Cheers to a pint.


Tears came to my Dad’s eyes as he answered the phone that Saturday morning.  Only one person would be calling at that time.

“Hello,  Mr. Sinsabaugh,” the perky voice started, “How would you like a new kidney today?”

“Very much, “the words got stuck by the lump in his throat. ” That would be better than watching the game.”

As I happily watched U of M beat my alma mater in a hospital waiting room in Grand Rapids, my Dad got a new lease on life.

But while we were shedding tears of joy in his recovery room, there was another family also crying. They got a phone call, too. A shitty one, from the state police, informing them that their son was killed crossing Belt Line Road  in Grand Rapids.  He was a freshmen at one of the only Dutch Reformed colleges in the country. After the game, the local news was revealed how he was donating his organs.

“Hey, mom,” I said while pointing to the TV, “I think this is the kid who gave Dad his kidney.”

“Bless their hearts,” she replied.

I wanted to thank the family but couldn’t due to laws back then about those things. And, even if I did, I’m wasn’t sure what to say. Hallmark doesn’t make a card that reads, “thanks for your son’s body parts”.

I also knew that Dutch Reform Christians don’t play around. Many are tulip or dairy farmers who want to tend their fields after church even though it’s supposed to be a day of rest. So many clever moms hide their family members’ pants, forcing them to lounge around in their skivvies and not break the Dutch Sabbath.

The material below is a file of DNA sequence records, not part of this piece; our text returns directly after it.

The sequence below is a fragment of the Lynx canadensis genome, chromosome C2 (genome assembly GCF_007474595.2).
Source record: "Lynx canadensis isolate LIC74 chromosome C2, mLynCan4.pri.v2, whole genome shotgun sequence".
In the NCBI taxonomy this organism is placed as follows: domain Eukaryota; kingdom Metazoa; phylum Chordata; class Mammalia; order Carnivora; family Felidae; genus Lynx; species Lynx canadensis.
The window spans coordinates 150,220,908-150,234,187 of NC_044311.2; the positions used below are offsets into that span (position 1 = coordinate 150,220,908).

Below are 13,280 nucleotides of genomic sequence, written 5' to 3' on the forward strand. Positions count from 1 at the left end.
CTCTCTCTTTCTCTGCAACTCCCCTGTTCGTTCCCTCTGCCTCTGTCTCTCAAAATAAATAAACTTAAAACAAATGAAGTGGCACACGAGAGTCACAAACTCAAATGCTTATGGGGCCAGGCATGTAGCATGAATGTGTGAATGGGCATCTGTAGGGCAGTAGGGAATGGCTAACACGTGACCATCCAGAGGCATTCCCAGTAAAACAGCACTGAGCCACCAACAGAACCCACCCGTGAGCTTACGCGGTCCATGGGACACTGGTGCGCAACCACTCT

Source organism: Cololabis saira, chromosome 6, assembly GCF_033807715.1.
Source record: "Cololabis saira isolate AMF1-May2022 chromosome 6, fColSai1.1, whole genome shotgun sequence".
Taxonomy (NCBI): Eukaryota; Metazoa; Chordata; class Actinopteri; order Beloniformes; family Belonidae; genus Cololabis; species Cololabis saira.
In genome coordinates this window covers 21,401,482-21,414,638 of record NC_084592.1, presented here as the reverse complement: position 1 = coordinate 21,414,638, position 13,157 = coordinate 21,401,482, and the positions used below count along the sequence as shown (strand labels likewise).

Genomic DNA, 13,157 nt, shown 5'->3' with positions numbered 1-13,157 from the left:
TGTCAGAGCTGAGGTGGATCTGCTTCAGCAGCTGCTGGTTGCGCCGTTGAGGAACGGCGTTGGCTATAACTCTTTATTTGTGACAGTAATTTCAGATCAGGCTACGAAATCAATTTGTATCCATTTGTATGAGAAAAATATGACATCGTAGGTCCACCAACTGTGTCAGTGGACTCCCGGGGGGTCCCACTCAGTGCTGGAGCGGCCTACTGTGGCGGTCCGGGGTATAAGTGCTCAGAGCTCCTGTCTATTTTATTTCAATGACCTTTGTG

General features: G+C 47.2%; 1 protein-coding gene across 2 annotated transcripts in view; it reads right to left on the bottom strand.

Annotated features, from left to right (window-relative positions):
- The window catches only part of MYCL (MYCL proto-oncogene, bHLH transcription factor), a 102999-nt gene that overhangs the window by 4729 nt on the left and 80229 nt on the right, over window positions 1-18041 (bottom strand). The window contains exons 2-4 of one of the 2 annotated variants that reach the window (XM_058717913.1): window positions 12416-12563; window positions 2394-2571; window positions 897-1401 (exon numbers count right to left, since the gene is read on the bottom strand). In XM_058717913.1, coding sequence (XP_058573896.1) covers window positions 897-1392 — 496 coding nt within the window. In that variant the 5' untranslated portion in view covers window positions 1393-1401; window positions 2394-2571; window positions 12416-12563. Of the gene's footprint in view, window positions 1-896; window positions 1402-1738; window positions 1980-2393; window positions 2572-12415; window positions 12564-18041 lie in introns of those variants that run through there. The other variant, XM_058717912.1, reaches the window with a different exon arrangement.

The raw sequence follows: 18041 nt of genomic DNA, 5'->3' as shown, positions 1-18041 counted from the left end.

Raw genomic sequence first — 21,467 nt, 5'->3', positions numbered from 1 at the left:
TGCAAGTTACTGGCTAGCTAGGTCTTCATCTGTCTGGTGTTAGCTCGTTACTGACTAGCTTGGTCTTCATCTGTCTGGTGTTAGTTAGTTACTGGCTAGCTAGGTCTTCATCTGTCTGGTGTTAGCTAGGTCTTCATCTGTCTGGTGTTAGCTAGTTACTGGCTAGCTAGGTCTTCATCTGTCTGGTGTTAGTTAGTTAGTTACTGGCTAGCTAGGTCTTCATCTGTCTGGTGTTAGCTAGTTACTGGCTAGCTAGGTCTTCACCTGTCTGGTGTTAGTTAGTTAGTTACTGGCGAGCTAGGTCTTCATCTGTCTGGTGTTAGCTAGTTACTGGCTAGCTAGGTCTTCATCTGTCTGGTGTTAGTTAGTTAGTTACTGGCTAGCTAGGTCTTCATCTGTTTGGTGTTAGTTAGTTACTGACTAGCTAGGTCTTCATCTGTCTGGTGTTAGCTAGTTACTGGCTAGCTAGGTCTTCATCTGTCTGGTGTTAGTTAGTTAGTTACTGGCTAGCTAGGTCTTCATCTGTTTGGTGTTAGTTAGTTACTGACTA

Another good reason to always wear nice underwear.

Fast forward five years. I’m speaking to a youth group in southern California. It’s not the glitz and glam of Hollywood but a dairy town of the middle of nowhere. I mean, one of those towns with more cows than people.  Coincidentally, many of the farmers were Dutch dairy farmers and bible thumping, teet-squeezing  members of the Reformed Church.

So during dinner with the church staff,  the story of my dad came up. “So you’ve heard of Grand Rapids?” I asked.

The pastor dropped his fork…then I dropped mine.

“A  lotta families around here send their kids to school there,” he started, “and that boy who was killed on Beltline?  That  was my wife’s nephew. ”

I was given the rare opportunity to thank that boy’s family.

My dad lived about another five years with that Bible thumping kidney,  but a day didn’t go by when he wasn’t thankful for that boy’s willingness to donate his organs.


A friend recently lost her sons. Yes, plural. While she can not get her boys back, she started an annual blood drive in their honor.

Every pint of blood you give  could lead to a story like this, minus the part about not wearing pants on Sunday, unless you’re Dutch Reformed, too.  If you are interested in giving blood, visit  the

Cheers to giving a Pint… and then some.


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